Think of the different people you know, no two alike in appearance or personality — so too are each of these children and the human community has been deprived of what they might have been and done in our midst. Of course, Roe v. Wade did not emerge from out of nowhere. It was the consequence of many other changes in our culture and, as Blessed Pope John Paul often said, only a change of culture — through a change of human hearts — will make abortion a thing of the past, safeguarding each human life while attending to the needs of those in difficult pregnancies.

This is the ongoing work of proclaiming the Gospel of Life, and I want to thank so many of you in our diocese and across our country who take this work in hand. While recalling 40 years of legal abortion understandably creates a somber tone of sadness, abundant signs of hope are also part of our history since 1973.

Crisis pregnancy centers greatly outnumber abortion clinics, providing maternal-child care, emotional, spiritual and practical support and skills for parenting and decision-making far into the future. Education and outreach strive to address root causes of unintended pregnancies and offer life-affirming alternatives.

Project Rachel and similar ministries offer healing and hope to women and men after abortion.

A younger generation sees the possibilities in faith and advocacy for life, refusing to accept that abortion, poverty and violence must be a part of our society; their idealism and energy challenges us to renew our efforts and not give way to discouragement or the inertia of the past.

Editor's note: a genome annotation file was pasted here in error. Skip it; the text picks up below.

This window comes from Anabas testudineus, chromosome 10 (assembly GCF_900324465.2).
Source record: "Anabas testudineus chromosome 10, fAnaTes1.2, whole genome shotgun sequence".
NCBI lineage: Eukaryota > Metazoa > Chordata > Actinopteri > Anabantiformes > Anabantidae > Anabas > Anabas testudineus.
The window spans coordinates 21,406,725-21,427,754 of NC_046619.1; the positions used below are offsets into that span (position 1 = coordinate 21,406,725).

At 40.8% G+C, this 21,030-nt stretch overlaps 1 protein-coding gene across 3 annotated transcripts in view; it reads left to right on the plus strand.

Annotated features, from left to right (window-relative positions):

Persevering and fervent prayer for life reassures us and calls upon the power of the Holy Spirit to do what no human power can accomplish. That Spirit — the Lord and Giver of Life — is at work among us. In this Year of Faith, we call upon this Advocate to make us “strong, loving and wise” (II Timothy 1:7) in witness to the gospel of life.

Thus, along with my brother bishops, I encourage you to join in the nationwide Call to Prayer for Life, Marriage, and Religious Liberty as you are able. This includes the possibility of fast and abstinence from meat every Friday; the daily rosary as individuals or families; including these intentions at the Prayer of the Faithful at our Masses; a holy hour the last Sunday of each month; and a second Fortnight for Freedom to be observed this summer.

In our 1998 statement, “Living the Gospel of Life,” the U.S. bishops concluded by invoking Mary. As her faith and openness to life allowed God’s mercy to take flesh in Jesus, so we ask for those same gifts that Christ’s teaching may take flesh through our lives.

Mary, Patroness of the Americas, renew in us a love for the beauty and sanctity of the human person from conception to natural death; and as your Son gave His life for us, help us to live our lives serving others. Mother of the Church, Mother of our Savior, open our hearts to the Gospel of life, protect our nation, and make us witnesses to the truth.

+John F. Kinney 
Bishop of Saint Cloud